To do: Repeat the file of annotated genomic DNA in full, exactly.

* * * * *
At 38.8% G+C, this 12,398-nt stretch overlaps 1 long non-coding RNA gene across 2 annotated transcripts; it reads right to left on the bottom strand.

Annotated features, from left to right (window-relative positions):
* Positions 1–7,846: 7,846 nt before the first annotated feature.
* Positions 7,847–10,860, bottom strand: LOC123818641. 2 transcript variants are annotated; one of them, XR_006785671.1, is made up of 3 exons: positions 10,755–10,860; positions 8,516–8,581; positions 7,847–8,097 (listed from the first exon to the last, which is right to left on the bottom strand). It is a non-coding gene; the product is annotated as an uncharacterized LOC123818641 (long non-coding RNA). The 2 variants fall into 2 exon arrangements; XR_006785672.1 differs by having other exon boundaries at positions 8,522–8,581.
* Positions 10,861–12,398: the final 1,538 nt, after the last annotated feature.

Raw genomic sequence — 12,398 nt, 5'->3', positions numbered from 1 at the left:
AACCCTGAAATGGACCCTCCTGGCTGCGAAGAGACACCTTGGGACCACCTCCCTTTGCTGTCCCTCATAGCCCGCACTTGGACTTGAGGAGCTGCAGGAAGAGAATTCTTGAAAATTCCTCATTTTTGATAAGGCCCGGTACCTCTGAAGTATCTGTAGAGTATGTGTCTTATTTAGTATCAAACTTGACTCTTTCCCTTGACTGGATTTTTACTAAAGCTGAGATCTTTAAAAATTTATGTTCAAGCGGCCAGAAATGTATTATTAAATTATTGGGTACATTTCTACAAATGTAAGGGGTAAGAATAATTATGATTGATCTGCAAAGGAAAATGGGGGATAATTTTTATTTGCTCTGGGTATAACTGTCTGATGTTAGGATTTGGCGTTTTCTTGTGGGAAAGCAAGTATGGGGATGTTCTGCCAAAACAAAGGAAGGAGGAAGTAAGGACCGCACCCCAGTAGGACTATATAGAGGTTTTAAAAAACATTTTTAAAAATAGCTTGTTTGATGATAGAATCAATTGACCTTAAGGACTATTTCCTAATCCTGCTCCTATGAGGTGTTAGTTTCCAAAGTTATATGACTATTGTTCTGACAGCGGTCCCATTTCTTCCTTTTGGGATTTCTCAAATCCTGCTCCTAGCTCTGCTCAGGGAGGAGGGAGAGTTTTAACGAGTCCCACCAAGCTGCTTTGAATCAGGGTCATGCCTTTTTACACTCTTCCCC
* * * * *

At 38.8% G+C, this 12,398-nt stretch overlaps 1 long non-coding RNA gene across 2 annotated transcripts; it reads right to left on the bottom strand.

Annotated features, from left to right (window-relative positions):
* Positions 1–7,846: 7,846 nt before the first annotated feature.
* Positions 7,847–10,860, bottom strand: LOC123818641. 2 transcript variants are annotated; one of them, XR_006785671.1, is made up of 3 exons: positions 10,755–10,860; positions 8,516–8,581; positions 7,847–8,097 (listed from the first exon to the last, which is right to left on the bottom strand). It is a non-coding gene; the product is annotated as an uncharacterized LOC123818641 (long non-coding RNA). The 2 variants fall into 2 exon arrangements; XR_006785672.1 differs by having other exon boundaries at positions 8,522–8,581.
* Positions 10,861–12,398: the final 1,538 nt, after the last annotated feature.

Raw genomic sequence — 12,398 nt, 5'->3', positions numbered from 1 at the left:
AACCCTGAAATGGACCCTCCTGGCTGCGAAGAGACACCTTGGGACCACCTCCCTTTGCTGTCCCTCATAGCCCGCACTTGGACTTGAGGAGCTGCAGGAAGAGAATTCTTGAAAATTCCTCATTTTTGATAAGGCCCGGTACCTCTGAAGTATCTGTAGAGTATGTGTCTTATTTAGTATCAAACTTGACTCTTTCCCTTGACTGGATTTTTACTAAAGCTGAGATCTTTAAAAATTTATGTTCAAGCGGCCAGAAATGTATTATTAAATTATTGGGTACATTTCTACAAATGTAAGGGGTAAGAATAATTATGATTGATCTGCAAAGGAAAATGGGGGATAATTTTTATTTGCTCTGGGTATAACTGTCTGATGTTAGGATTTGGCGTTTTCTTGTGGGAAAGCAAGTATGGGGATGTTCTGCCAAAACAAAGGAAGGAGGAAGTAAGGACCGCACCCCAGTAGGACTATATAGAGGTTTTAAAAAACATTTTTAAAAATAGCTTGTTTGATGATAGAATCAATTGACCTTAAGGACTATTTCCTAATCCTGCTCCTATGAGGTGTTAGTTTCCAAAGTTATATGACTATTGTTCTGACAGCGGTCCCATTTCTTCCTTTTGGGATTTCTCAAATCCTGCTCCTAGCTCTGCTCAGGGAGGAGGGAGAGTTTTAACGAGTCCCACCAAGCTGCTTTGAATCAGGGTCATGCCTTTTTACACTCTTCCCC